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Morningstar runs the numbers

Glenn Freeman  |  09 Dec 2019Text size  Decrease  Increase  |  
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We take a numerical look through this week's Morningstar research. Plus, our most popular articles and videos for the week ended 6 December.

44 per cent

Two-thirds of retirees are spending only on necessities, worried about unexpected costs and illness – a reflection of the findings of an AllianzRetire+ study that finds 56 per cent of retirees feel insecure about their financial position. Morningstar editorial director Graham Hand pulls together the findings from several studies in seeking to point out where investors in need of yield can look for safe returns. This includes a closer look at the credit quality underpinning some of the fixed income listed investment companies coming to market locally.

340

The number of garbage trucks within the fleet of Bingo (ASX: BIN), the waste collection company founded by Daniel Tartak. From just a four-truck family business when it launched in 2005, Bingo has now grown into a $1.9 billion entity listed on the ASX. Last week it joined Morningstar's equity research stable, as analyst Grant Slade attached a $2.80 fair value estimate to Bingo. Its competitor, Cleanaway Waste Management (ASX: CWY) was also added recently.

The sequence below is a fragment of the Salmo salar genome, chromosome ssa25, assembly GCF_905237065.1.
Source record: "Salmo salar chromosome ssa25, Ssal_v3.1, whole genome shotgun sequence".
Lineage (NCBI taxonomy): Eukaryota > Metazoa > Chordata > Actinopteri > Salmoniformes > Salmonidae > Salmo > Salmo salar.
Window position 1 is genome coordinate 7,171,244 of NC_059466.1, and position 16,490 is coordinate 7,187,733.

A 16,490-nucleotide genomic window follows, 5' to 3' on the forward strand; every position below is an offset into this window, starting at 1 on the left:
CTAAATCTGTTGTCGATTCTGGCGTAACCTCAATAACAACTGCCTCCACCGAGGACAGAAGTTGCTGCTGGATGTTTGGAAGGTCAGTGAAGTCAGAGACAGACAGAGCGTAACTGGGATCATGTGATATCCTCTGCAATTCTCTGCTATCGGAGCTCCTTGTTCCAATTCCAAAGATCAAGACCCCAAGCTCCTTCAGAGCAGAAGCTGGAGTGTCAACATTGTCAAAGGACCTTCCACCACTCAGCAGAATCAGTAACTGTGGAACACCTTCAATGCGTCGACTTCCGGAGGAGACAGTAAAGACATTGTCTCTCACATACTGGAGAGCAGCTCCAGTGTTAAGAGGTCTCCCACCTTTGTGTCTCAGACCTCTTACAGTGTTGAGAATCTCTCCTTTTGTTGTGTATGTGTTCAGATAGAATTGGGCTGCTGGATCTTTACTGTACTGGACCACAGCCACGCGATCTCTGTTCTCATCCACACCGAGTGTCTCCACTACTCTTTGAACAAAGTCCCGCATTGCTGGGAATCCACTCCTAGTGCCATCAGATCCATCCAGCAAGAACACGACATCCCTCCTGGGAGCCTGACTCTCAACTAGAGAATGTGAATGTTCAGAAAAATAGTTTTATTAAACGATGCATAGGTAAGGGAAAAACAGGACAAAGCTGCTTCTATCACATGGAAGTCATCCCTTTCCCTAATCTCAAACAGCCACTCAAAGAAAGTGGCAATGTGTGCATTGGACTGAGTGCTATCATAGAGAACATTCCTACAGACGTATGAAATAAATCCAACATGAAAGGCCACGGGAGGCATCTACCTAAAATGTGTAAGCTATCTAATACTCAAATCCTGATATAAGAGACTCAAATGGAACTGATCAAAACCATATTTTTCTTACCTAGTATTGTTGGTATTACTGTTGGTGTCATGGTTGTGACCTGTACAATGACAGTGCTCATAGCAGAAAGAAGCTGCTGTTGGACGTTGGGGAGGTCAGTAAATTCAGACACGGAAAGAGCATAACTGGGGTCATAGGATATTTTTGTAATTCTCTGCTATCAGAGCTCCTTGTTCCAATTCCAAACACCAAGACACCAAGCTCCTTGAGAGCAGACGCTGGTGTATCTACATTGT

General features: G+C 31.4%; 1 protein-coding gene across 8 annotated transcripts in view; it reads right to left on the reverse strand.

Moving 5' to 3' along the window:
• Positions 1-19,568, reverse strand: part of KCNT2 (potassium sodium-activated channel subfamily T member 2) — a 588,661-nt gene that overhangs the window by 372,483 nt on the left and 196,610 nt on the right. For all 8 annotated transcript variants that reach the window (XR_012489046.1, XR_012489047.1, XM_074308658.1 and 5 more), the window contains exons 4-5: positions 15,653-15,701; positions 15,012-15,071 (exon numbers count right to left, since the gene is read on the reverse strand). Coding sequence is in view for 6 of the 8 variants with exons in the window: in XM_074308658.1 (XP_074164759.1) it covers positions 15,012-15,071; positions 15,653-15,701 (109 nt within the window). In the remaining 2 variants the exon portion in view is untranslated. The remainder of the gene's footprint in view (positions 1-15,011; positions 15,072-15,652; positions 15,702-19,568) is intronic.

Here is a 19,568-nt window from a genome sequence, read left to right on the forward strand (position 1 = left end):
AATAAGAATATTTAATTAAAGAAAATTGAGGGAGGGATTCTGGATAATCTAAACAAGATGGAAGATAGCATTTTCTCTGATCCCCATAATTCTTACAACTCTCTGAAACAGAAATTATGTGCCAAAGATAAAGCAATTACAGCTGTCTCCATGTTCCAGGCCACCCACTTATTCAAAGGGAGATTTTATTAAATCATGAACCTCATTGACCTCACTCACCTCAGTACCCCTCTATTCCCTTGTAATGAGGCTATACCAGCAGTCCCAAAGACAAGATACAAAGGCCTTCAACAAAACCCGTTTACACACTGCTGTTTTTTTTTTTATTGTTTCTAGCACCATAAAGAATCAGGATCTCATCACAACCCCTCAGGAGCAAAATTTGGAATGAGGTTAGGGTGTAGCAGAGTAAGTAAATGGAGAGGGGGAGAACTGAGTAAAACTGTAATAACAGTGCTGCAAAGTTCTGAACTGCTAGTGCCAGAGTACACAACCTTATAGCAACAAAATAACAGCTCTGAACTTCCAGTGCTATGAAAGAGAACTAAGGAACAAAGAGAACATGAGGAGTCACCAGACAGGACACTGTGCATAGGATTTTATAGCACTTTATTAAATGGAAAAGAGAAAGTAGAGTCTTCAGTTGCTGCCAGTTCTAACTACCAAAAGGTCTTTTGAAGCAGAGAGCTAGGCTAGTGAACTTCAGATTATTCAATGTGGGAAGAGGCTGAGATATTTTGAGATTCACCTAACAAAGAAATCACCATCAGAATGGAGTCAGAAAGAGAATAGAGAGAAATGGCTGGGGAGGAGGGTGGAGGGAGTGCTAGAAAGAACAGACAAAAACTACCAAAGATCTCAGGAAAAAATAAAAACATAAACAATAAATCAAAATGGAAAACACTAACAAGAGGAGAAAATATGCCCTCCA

8 per cent

Australia's leading supermarket incumbents Coles (ASX: COL) and Woolworths (ASX: WOW) aren't likely to attract profit margins anywhere near this figure again, says Morningstar equity analyst Johannes Faul. Their businesses are stabilising as the growth of major competitor Aldi moderates, and Coles and Woolies have been taking market share from smaller players such as the IGA chain run by Metcash (ASX: MTS).

$1.3 million

The median balance for a single-member self-managed super fund at age 65, according to a study conducted by actuarial service provider Accurium. A typical 65-year-old SMSF couple had a combined balance of $1.49 billion as at 30 June 2018, the study showed. Accurium's Melanie Dunn writes that these balances should allow an annual income of $82,400 in retirement for a couple, and $65,300 per year for individuals.

US$1,450

The gold price recently pulled back to this price, from a US$1,550 an ounce peak in September. Morningstar US analyst Kristoffer Inton believes the appeal of gold is ticking up in line with US Federal Reserve monetary policy. But Morningstar Investment Management CIO Dan Kemp sounds a note of caution, given the absence of yield from the precious metal and its link to fear and crisis-mongering.

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is senior editor for Morningstar Australia

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